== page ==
Java 8 or JDK 1.8 is the most significant expansion of the Java language yet. Java 8’s new features such as Lambda Expressions, Stream APIs, Nashorn, Compact Profiles, new Time APIs increase the expressive power of the platform and make it easier for developers to take advantage of modern, multicore processors. This article gives an overview of the new features in Java 8 with links to in-depth tutorials for the most important of them.
1. Lambda Expressions enable you to treat functionality as a method argument, or code as data. Lambda expressions let you express instances of single-method interfaces (referred to as Functional Interfaces) more compactly.
2. Method references provide easy-to-read lambda expressions for methods that already have a name. Constructor References are the equivalent forms of representation for constructors.
3. Default methods enable new functionality to be added to the interfaces of libraries and ensure binary compatibility with code written for older versions of those interfaces.
4. With default methods in Java 8, multiple inheritance of behavior is now possible in Java, and it is important to understand the conflict resolution rules which resolve Diamond Problem and other conflict scenarios.
Java 8’s new package java.util.function provides many useful functional interfaces for the most common scenarios. The 4 most important functional interface among them are – Predicate, Consumer, Function and Supplier.
Repeating Annotations provide the ability to apply the same annotation type more than once to the same declaration or type use.
1. New package provides a new Streams API
to support functional-style operations on streams of elements. The Stream API is integrated into the Collections API.
2. Java 8’s new Collector interface and its multiple predefined implementations provide an efficient way to terminate the Stream operations and collect the result in a collection.
3. A new Date-Time package – java.time – with a new comprehensive set of date and time utilities.
4. Java 8’s new enhanced methods in Collections API are covered in a series of 4 tutorials – Iterable.forEach() & Iterator.remove(), Collection.removeIf(), List.sort() & List.replaceAll(), and new multi-value map methods.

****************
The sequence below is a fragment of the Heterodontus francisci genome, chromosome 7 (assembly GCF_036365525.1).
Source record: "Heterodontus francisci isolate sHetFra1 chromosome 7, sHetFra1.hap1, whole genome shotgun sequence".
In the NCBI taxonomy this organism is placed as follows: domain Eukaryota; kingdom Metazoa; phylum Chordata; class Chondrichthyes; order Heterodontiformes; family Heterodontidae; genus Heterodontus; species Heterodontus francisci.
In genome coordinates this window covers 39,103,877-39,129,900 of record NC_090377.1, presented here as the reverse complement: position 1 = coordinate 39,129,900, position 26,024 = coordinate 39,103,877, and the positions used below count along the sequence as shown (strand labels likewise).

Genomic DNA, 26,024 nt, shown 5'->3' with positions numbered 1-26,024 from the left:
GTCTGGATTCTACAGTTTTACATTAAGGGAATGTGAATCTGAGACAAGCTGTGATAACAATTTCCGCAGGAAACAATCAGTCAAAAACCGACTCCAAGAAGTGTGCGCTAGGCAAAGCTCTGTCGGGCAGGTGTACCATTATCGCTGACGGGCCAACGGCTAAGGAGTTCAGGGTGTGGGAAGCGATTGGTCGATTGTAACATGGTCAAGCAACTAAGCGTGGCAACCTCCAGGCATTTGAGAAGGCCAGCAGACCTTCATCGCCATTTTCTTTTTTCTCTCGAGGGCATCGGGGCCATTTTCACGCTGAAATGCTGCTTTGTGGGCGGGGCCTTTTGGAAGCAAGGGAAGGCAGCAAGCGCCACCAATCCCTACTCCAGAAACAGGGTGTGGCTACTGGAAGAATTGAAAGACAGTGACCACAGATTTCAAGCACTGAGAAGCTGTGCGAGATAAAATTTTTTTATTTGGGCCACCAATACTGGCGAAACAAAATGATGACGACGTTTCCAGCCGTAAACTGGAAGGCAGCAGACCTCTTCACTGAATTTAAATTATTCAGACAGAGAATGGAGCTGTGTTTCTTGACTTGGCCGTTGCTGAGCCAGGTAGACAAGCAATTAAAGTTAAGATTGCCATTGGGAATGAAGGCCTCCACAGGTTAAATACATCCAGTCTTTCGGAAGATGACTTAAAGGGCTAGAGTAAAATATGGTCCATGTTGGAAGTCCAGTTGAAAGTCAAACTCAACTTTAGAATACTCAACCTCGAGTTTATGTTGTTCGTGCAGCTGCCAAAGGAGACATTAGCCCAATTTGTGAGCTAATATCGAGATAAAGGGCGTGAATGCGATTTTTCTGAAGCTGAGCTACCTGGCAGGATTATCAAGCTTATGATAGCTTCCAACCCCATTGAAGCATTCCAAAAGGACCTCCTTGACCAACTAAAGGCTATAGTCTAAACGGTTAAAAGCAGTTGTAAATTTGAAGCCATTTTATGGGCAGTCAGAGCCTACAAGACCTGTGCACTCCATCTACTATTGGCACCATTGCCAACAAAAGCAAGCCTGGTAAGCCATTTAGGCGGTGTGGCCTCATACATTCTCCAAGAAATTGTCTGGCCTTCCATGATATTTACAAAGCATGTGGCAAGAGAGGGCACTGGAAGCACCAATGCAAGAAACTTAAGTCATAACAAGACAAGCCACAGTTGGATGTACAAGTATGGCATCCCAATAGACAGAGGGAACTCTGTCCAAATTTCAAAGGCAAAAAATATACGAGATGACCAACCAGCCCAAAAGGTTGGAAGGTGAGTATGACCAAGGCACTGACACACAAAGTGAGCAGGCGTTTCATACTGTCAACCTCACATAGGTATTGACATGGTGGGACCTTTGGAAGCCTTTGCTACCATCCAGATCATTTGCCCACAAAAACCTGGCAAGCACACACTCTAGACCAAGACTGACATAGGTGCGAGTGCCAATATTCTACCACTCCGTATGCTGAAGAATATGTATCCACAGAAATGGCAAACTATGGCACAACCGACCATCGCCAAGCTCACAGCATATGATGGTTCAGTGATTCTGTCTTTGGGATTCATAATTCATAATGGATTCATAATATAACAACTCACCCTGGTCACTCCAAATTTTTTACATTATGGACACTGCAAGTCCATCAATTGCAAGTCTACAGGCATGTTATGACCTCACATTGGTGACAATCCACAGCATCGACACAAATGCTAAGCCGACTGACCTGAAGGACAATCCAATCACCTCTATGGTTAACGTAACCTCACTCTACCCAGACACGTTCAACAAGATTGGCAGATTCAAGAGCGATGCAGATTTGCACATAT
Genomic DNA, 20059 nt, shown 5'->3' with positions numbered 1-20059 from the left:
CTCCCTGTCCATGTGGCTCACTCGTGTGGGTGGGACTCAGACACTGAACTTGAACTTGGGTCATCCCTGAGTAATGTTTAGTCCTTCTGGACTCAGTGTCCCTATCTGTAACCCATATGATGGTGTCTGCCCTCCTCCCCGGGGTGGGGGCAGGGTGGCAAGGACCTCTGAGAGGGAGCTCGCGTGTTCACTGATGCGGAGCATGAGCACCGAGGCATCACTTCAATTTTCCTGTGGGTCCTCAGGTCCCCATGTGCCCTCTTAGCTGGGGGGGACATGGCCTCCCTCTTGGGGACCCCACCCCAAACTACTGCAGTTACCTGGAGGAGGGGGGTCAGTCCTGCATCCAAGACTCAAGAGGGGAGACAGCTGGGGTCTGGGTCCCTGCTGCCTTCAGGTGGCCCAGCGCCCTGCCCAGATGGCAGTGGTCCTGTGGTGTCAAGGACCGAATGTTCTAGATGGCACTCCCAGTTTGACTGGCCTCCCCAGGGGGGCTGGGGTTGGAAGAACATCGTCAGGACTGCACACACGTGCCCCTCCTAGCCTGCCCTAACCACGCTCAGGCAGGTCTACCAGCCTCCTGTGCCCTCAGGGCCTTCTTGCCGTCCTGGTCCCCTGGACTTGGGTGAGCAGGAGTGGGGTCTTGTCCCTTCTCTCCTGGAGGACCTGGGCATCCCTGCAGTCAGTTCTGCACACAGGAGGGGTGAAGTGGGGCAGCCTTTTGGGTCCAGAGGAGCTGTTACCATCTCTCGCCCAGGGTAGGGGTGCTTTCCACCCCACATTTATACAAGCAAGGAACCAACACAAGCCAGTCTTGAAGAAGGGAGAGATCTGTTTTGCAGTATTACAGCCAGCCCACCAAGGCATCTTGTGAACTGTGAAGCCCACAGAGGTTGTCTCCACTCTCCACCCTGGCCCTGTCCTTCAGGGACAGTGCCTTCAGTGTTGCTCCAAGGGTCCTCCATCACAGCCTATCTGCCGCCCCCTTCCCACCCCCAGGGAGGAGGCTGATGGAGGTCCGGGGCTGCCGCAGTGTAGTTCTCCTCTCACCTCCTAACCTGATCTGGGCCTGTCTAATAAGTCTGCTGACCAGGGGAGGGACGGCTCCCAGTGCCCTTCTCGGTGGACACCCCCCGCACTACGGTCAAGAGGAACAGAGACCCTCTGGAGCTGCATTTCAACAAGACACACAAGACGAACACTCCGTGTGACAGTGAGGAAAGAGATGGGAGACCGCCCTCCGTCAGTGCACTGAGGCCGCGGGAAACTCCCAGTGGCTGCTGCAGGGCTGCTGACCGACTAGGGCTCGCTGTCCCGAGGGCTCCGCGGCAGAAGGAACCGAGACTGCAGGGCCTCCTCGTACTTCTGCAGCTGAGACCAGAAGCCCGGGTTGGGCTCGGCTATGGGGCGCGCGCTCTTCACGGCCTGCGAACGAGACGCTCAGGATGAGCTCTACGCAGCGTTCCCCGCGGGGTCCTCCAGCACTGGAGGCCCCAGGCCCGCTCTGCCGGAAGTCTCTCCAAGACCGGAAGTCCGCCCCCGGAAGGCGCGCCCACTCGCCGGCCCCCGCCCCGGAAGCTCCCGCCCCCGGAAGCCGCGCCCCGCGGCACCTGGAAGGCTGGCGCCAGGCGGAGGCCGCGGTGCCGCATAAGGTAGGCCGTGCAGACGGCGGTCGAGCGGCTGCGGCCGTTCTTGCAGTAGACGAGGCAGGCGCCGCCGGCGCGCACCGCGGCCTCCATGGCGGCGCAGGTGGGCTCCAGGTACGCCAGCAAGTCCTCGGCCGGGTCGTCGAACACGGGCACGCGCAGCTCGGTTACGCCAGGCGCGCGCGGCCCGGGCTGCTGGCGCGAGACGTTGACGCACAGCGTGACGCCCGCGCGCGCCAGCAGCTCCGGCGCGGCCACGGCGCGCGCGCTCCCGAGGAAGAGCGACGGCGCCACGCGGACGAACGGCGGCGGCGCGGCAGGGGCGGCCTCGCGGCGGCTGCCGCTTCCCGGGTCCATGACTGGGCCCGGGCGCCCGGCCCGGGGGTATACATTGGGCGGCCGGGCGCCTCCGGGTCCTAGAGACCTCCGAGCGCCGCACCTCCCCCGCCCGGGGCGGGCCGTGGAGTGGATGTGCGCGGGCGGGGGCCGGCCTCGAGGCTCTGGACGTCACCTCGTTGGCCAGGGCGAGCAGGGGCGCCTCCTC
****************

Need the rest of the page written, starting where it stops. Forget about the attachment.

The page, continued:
5. Java 8 has introduced new internal iterators based on declarative functional programming style.
6. Comparator interface has undergone a major upgrade in Java 8 with new methods leveraging Java 8’s functional programming features, comparator chaining, in-built null handling, and many more such features. Java 8 Comparator tutorial covers these new features in depth.
7. Nashorn Javascript Engine enhanced to provide a version of javascript which would run within the JVM
8. Standard Encoding and Decoding Base64,Parallel Array Sorting and Unsigned Arithematic Support.
9. JDBC 4.2 with new features and notably the JDBC-ODBC bridge has been removed.
10. Concurrency related important changes which include –
o Changes to ConcurrentHashMap to support aggregate operations based on the newly added streams facility and lambda expression.
o Addition of classes to the java.util.concurrent.atomic package to support scalable updatable variables.
o Support for a common pool in ForkJoinPool.
o New StampedLock class to to provide a capability-based lock with three modes for controlling read/write access
11. Type Annotations provide the ability to apply an annotation anywhere a type is used, not just on a declaration. Used with a pluggable type system, this feature enables improved type checking of your code.
12. Improved Type Inference and Method Parameter Reflection.
13. Compact Profiles contain predefined subsets of the Java SE platform and enable applications that do not require the entire Platform to be deployed and run on small devices.
14. Improved internationalization including support for Unicode 6.2.0, new Calendar and Locale APIs, Adoption of Unicode CLDR Data and the java.locale.providers System Property and Ability to Install a Custom Resource Bundle as an Extension.
15. In case you are interesting in knowing about the best books on Java 8 then you can read the.

The Complete Java 8 Comparator
Java 8’s Comparator is a Functional Interface
Owing to the fact that the Comparator interface has just one abstract method, compare(), it automatically qualifies to be a Functional Interface
in Java 8. Nevertheless, Java 8 designers have gone ahead and annotated the Comparator class interface @FunctionalInterface to enforce its role as a Functional Interface. Being a functional interface, Comparator can now be used as an assignment target for a lambda expression or a method reference.
Java 8 Comparator’s null handling using nullsFirst()and nullsLast() methods
There are instances where the sort key value is nullable. We have to then decide whether we want to place objects with sort key as null earlier in the ordering than the objects with non-null sort key or at the end of the list after the objects with non-null sort key. Java 8 Comparators provide nullsFirst() and nullsLast() static methods for exactly such sort order handling of null valued sort keys. These methods have the signature –
static Comparator nullsFirst(Comparator<? super T> comparator)
static Comparator nullsLast(Comparator<? super T> comparator)
To understand the functioning of these methods, let us make the two of the employee names as null. The below two sections of code and respective output shows how the use of nullsFirst() and nullsLast() handles sorting when some objects have sort-key as null.

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